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Wheat Planting Roulette
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Dr. Victor L. Martin

This column has avoided discussing the fall wheat planting dilemma as long as possible. Since wheat is now going in the ground and as you read this there is less than a week until October, the topic can’t be put off any longer. First I need to confess that I am a lousy gambler and the only way I could make a small fortune in Vegas is to start with a big one.
Where are we weather-wise? The temperatures have moderated and are good for wheat germination and growth. This also helps decrease soil water loss from evaporation. The area has received spotty rains that while welcome, really didn’t do much to help. Area producers are dealing with three possibilities and as we discuss them remember the area is still not at the fly free planting date and we are approximately 40 days from starting to hit super concern mode.
1. The soil is dry and missed out on what rain fell. There is no subsoil moisture. Producers can plant wheat now and wait (hope) for rain to bring the wheat up and continued moisture to get through the winter. Under this option, a treated seed is a wise choice to help the seed survive while it waits for rain. The other option is to wait until rain, see how much goes into the profile and decide if conditions are fit to put wheat in the ground. There are two concerns with this option. If too much moisture comes at once it can delay planting while waiting for the soil to dry enough. Or the rains don’t come until later, if at all.  Using this option, be prepared to increase your seeding rate as you move past mid-October. Remember that wheat will vernalize and head out if germinated, even if it hasn’t emerged and it can only do that if it is in the ground.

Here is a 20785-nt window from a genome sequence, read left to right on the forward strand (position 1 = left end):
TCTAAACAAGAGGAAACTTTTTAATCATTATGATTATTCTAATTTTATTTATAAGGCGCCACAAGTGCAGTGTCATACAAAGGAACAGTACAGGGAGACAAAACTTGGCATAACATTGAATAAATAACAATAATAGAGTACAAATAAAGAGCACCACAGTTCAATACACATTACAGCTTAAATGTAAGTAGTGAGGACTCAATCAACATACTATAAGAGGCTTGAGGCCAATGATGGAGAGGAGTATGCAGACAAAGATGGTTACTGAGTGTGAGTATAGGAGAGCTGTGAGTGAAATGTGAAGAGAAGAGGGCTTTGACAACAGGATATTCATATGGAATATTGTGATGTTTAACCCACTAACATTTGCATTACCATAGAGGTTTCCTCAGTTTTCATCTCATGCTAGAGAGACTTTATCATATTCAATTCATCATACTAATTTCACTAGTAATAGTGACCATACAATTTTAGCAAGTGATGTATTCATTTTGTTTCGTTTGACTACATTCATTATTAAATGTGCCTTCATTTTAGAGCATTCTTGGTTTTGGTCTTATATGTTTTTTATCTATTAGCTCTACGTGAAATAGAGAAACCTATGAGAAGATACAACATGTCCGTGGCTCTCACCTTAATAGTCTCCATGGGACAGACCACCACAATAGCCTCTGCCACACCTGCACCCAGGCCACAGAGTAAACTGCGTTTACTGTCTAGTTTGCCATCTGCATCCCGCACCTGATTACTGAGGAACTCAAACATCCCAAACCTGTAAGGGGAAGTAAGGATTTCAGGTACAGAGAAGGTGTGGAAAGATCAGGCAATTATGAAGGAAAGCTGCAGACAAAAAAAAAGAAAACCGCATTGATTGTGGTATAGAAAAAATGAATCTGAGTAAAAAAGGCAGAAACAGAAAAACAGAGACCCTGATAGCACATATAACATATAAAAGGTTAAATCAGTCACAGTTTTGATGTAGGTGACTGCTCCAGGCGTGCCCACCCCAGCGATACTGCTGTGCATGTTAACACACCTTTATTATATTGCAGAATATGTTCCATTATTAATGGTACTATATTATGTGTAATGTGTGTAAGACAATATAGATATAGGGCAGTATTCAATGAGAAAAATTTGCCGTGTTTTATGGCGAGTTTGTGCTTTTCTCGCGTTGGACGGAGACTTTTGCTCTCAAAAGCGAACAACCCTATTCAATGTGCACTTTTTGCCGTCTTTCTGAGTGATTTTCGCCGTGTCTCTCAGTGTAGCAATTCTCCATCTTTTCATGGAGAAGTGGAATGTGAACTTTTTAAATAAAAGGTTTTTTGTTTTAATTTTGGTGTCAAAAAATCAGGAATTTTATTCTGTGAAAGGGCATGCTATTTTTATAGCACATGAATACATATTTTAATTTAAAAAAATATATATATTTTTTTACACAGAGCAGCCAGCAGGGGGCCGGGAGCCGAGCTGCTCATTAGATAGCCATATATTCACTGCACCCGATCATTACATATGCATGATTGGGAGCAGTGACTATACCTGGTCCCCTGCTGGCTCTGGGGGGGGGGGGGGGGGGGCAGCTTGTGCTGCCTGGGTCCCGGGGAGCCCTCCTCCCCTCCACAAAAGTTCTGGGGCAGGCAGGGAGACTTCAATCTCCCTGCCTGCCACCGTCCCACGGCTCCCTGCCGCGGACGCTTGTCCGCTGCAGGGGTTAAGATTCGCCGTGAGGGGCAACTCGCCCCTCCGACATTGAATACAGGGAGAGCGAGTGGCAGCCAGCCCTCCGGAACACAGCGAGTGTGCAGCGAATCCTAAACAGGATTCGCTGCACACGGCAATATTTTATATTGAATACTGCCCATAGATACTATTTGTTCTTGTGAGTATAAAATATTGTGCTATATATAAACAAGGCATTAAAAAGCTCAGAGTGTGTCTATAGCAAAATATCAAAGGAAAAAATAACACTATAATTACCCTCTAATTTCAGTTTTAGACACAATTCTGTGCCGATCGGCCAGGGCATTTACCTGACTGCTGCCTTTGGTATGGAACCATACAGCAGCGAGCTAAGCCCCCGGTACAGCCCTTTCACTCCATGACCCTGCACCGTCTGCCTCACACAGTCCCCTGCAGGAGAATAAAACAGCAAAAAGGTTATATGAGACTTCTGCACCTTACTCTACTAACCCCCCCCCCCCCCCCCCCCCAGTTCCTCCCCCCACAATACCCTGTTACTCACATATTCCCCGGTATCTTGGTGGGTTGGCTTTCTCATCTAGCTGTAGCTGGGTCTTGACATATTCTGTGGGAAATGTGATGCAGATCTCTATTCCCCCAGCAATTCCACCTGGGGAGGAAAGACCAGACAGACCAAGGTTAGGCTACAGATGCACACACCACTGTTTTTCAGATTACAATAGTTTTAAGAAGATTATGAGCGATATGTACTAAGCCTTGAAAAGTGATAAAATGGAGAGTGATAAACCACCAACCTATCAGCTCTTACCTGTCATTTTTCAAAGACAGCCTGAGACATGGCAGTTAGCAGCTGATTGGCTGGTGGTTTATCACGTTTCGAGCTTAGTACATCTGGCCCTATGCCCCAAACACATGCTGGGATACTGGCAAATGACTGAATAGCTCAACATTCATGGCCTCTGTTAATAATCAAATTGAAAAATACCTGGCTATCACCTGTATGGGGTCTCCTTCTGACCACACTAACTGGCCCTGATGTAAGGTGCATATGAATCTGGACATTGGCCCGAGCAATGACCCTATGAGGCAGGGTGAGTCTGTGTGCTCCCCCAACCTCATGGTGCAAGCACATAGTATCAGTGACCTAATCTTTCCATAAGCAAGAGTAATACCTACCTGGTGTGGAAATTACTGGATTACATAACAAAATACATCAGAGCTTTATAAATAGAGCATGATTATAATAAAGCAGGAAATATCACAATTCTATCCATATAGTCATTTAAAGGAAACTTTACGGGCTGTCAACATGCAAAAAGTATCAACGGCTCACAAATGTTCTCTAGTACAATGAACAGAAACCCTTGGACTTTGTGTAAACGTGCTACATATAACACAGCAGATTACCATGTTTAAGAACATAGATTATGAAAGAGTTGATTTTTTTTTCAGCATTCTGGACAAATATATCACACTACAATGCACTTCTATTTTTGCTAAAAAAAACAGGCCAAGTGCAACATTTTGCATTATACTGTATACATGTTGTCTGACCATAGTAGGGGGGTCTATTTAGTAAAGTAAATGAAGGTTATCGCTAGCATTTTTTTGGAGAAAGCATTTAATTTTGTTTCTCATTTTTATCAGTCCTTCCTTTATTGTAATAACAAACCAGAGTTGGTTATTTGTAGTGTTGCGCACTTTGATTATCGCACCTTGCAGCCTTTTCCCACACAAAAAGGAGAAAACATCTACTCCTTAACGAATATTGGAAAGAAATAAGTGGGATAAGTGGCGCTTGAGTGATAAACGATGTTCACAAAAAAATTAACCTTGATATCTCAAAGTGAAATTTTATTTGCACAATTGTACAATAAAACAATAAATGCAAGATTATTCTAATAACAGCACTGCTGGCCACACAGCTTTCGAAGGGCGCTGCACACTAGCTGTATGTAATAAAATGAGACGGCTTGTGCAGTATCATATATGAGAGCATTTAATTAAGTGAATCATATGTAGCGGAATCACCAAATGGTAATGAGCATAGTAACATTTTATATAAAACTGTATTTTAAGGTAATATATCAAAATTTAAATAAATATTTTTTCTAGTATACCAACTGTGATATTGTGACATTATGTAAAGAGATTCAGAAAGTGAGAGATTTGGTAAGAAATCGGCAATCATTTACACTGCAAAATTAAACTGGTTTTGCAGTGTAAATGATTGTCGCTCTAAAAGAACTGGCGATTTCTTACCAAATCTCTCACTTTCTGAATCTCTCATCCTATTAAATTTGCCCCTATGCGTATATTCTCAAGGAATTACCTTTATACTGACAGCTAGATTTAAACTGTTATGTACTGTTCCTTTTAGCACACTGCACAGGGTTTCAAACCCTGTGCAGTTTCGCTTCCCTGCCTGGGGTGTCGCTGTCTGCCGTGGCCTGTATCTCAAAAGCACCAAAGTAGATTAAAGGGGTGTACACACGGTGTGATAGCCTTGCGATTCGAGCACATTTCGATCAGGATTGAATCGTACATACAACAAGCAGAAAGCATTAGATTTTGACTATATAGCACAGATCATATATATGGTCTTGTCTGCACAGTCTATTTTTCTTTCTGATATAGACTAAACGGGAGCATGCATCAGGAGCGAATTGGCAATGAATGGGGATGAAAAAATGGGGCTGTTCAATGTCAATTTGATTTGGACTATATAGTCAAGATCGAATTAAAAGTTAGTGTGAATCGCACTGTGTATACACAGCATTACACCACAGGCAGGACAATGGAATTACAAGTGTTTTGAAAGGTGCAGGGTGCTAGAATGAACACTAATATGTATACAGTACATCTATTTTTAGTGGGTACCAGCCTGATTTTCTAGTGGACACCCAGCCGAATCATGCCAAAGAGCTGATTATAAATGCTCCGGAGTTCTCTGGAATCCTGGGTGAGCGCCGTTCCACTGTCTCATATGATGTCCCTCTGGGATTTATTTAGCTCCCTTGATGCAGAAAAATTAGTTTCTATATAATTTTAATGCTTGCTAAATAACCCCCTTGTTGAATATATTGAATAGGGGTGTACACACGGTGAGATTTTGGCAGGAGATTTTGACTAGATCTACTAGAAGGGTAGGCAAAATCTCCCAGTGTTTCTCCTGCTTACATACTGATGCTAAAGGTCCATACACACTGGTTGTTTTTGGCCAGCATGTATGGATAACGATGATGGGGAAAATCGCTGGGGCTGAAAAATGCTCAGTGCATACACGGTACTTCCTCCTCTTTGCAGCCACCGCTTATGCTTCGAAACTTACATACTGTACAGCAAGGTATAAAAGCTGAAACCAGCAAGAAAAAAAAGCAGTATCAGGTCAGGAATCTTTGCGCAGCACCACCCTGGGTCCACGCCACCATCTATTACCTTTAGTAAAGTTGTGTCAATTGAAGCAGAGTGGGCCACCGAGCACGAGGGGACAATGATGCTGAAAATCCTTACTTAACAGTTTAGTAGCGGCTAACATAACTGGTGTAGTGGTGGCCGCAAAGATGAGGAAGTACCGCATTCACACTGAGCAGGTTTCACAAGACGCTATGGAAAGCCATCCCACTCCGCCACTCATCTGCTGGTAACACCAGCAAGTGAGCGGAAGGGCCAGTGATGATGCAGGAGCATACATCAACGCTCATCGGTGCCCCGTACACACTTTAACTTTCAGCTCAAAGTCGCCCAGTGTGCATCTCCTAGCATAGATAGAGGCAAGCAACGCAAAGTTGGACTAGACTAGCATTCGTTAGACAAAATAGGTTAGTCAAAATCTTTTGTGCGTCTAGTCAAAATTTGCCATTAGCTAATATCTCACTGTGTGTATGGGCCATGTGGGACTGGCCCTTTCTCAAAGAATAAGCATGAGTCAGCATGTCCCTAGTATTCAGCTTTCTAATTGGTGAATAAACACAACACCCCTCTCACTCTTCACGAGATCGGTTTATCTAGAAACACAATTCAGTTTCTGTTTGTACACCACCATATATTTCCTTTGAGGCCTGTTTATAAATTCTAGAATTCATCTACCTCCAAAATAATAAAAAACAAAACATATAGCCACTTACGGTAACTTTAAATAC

2. The soil has received enough rain to have the surface six to ten inches fairly moist with good enough moisture to get the crop established. There are patches here and there, especially as you move north, that have pretty good moisture. The best bet is to not do anything to lose soil moisture and get the wheat in the ground and not too shallow. Normal seeding rates for this are fine. And to assist the crop, with the current cash price for wheat, seed treatment will likely pay.
3. The soil received just enough rain to wet the top inch or two but below that depth the ground is quite dry. This is actually the diciest situation. Situations 1 and 2 are pretty cut and dry; too dry or adequate moisture. Here, I would recommend waiting a week or so and hope for meaningful rain. If it didn’t come and the soil was getting drier, plant, if possible, below the moisture (this depends on coleoptile length and how deep you have to go). Why? The worst thing that could happen here is enough moisture for germination and even enough for emergence. Then the wheat runs out of moisture and/or there’s a hot spell at a very vulnerable stage and the field is severely stressed or dies.
Hopefully by next Sunday, the area will have received nice rains (after a lot of wheat went in) and things look so good the wheat market drops some. We can hope.